Packing for a multi-day hiking trip in Iceland can be challenging, even for experienced hikers. In this article, I will share my exhaustive packing list for (summer) hiking trips in Iceland. It's suitable for Highland hikes and other hikes in the Icelandic countryside. If you want to jump straight to the list, go ahead and scroll towards the bottom.
Iceland is one of the few places in Europe where you can embark on a multi-day hiking trip in an environment completely untouched by humans. In the Icelandic Highlands, there are no paved roads, no villages, no shops, and hardly any public toilets. You might spot an occasional mountain truck, other hikers, and a few cabins, but that’s pretty much it.
Entering the vast and unspoiled Highlands of Iceland is absolutely magical, even for those of us who were born and raised in the country. In fact, during hikes I’ve done in other parts of the world, I have always missed this unique feeling of being far away from civilization – in complete silence without a village in sight. This is something that makes hiking in Iceland so special.
Laugavegur hiking trail. Wonderguide/Nina.
However, hiking in the wilderness requires smart packing. Packing for such a trip is definitely a balancing act: while bringing too much with you weighs down your backpack, packing too little can have serious consequences. In this article, I will share my experience with packing for one-day hiking trips and multi-day hiking trips in Iceland. I have made many mistakes in that department, but I truly hope that you might be able to learn from them.
The packing list that follows is pretty exhaustive for most multi-day hiking trips in Iceland. If you are doing a day’s hike, you will need more or less the same things minus the camping gear. You will just have to scale down on food and extra clothes.
There are many fabulous hiking trails in Iceland that take a few days to cover. The most popular one, Laugavegur Trail, is usually done in 3 to 4 days. Hikers can either stay in cabins during the night or bring their tents along. Other famous trails, such as Hornstrandir in the Westfjords Peninsula do not have any cabins, making it inevitable for hikers to carry a tent. For your convenience, I have marked items that are required for camping hikes only with a star.
On the Fimmvörðuháls trail. Wonderguide/Nina.
Also, some of these things are completely optional and I’m sure you can get by without them. For instance, if you usually don’t have a problem with sleeping in crowded lodgings with people in the next bunkbed snoring really loud, then don’t bring earplugs. Just use your judgment when you’re deciding whether to bring these kinds of things. Other items, such as proper clothing, is something you need to pack. In fact, the weather in the Icelandic Highlands can be deadly, even in the summer.
As the name suggests, Iceland is a cold country. In the capital, the average temperature during the summer hovers around 10 degrees Celcius (50 degrees Fahrenheit). It is even colder in the Highlands. When I was there in July last year, it actually snowed. This is why proper clothing is so incredibly important. So here's what you need to bring with you:
You will obviously need much more gear if you will be camping during the nights. If you are buying any new camping gear, choose something light and durable.
Skógafoss Waterfall. Unsplash/Theodor Vasile.
Usually, food is not available in huts or camping sites in the Highlands. This means that you will have to bring everything you will eat during the trip with you. In my opinion, people have a tendency to overpack when it comes to food. You should have enough to sustain yourself during the trip, but stocking too much will weigh you down.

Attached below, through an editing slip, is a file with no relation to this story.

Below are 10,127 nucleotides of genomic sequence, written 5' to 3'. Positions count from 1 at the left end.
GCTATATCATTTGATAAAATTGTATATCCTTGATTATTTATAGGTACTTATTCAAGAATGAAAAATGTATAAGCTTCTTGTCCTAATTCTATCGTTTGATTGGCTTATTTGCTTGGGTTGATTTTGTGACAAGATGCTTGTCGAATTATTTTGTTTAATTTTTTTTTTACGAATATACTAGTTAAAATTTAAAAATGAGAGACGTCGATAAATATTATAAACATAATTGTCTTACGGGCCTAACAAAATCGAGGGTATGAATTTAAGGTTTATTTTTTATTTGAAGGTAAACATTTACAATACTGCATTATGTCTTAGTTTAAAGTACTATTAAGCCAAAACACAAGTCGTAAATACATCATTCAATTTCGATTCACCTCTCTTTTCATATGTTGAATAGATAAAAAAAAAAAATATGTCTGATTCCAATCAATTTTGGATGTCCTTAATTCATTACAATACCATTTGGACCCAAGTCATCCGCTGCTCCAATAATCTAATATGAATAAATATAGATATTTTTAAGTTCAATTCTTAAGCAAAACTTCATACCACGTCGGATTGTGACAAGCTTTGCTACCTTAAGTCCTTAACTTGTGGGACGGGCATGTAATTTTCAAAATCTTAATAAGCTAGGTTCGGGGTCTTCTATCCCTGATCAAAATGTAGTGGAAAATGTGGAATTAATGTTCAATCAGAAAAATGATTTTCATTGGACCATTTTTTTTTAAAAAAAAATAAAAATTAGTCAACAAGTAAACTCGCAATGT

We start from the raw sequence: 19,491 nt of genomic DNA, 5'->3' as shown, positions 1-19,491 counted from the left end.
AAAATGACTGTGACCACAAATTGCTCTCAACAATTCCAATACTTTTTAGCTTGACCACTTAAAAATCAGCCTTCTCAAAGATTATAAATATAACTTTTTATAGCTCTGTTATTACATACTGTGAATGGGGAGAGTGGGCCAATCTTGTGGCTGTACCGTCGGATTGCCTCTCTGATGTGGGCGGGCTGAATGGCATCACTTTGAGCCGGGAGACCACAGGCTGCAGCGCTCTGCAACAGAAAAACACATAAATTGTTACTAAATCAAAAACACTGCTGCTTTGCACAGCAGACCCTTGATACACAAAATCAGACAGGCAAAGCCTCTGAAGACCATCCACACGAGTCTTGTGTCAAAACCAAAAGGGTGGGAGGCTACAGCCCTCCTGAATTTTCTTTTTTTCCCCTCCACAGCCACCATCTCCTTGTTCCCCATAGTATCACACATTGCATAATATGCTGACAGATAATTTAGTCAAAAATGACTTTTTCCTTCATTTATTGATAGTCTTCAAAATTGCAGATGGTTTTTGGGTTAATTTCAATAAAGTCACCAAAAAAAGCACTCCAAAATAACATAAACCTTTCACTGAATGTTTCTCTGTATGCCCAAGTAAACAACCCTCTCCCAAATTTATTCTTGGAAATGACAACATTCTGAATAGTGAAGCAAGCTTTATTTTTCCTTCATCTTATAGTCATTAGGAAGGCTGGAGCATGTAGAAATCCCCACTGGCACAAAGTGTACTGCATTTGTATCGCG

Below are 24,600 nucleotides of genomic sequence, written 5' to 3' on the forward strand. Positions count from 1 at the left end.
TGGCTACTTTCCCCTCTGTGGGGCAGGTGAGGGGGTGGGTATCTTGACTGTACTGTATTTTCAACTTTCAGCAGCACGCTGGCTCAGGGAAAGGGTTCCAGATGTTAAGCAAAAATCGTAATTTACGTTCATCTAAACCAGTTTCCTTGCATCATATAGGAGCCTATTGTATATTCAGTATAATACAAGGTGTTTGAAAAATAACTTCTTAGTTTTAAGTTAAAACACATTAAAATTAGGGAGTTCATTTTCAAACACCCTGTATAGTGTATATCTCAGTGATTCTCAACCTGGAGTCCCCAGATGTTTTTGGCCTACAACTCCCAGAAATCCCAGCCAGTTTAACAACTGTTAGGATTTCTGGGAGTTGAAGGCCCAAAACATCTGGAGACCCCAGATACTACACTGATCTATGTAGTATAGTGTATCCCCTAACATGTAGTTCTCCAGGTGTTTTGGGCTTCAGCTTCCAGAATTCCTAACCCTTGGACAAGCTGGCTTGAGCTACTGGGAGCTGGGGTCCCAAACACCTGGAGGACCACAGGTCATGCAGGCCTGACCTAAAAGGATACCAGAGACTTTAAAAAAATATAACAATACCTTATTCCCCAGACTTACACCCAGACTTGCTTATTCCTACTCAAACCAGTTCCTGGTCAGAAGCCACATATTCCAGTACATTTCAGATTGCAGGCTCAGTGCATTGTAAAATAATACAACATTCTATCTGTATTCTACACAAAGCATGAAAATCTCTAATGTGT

If you want to save space and keep the weight of the backpack within limits, opt for compact foods. Do not pack something that is heavy but contains few calories (my boyfriend insisted on packing a bag of carrots when we did the Laugavegur hike last summer, I thought it was a bad idea back then and I stand by it). It‘s a good idea to bring something you can mix with hot water, such as soups, noodles, dry stews or camping-style freeze-dried meals.
Packed lunch for each day. Personally, I would bring sandwiches with a calorie-rich spread, such as cheese or peanut butter. Icelandic flatbread (flatkaka) is also a personal favourite.
Dinner for each night. Preferably something you can mix with boiling water.
Breakfast for each morning. Porridge oats are a great option. Don't forget to add a bit of salt.
Energy bars. Protein bars or Snickers bars work well for me.
Trail mix/dried fruit and nuts. Something you can nibble on while walking.
Chocolate. You deserve it.
Biscuit or muffins. You deserve it and you need the calories.
Instant coffee/hot choc/tea.
Icelandic flatbread with hangikjöt. Wonderguide/Nina.
Small microfibre towel. Don't bring your old beach towel! You will need something small, light and fast-drying.
Sunscreen. I guess it depends on your skin whether it is necessary. Generally, the sun in Iceland is very gentle.
Plastic bags. For trash.
Earplugs. When the guy in the next tent/bunk bed is snoring really loudly.
A sleeping mask. In Iceland, the summer nights are brights. I for one cannot sleep without my mask.
Powerbank for your phone. You might not get (m)any opportunities to charge your phone.
GPS device or an suitable GPS phone app. Absolutely crucial. Not all trails are well-marked so getting lost is always a risk.
Water bottle. You should be able to fill it with natural stream water en route. Also, most huts have running water.
A few bandages.
Medical tape. Half a roll will do.
Immodium or other anti-diarrhea drugs. Hopefully, you will not need them.
Firestarter (matches or a lighter). Remember to burn toilet paper if you have relieved yourself in the open.
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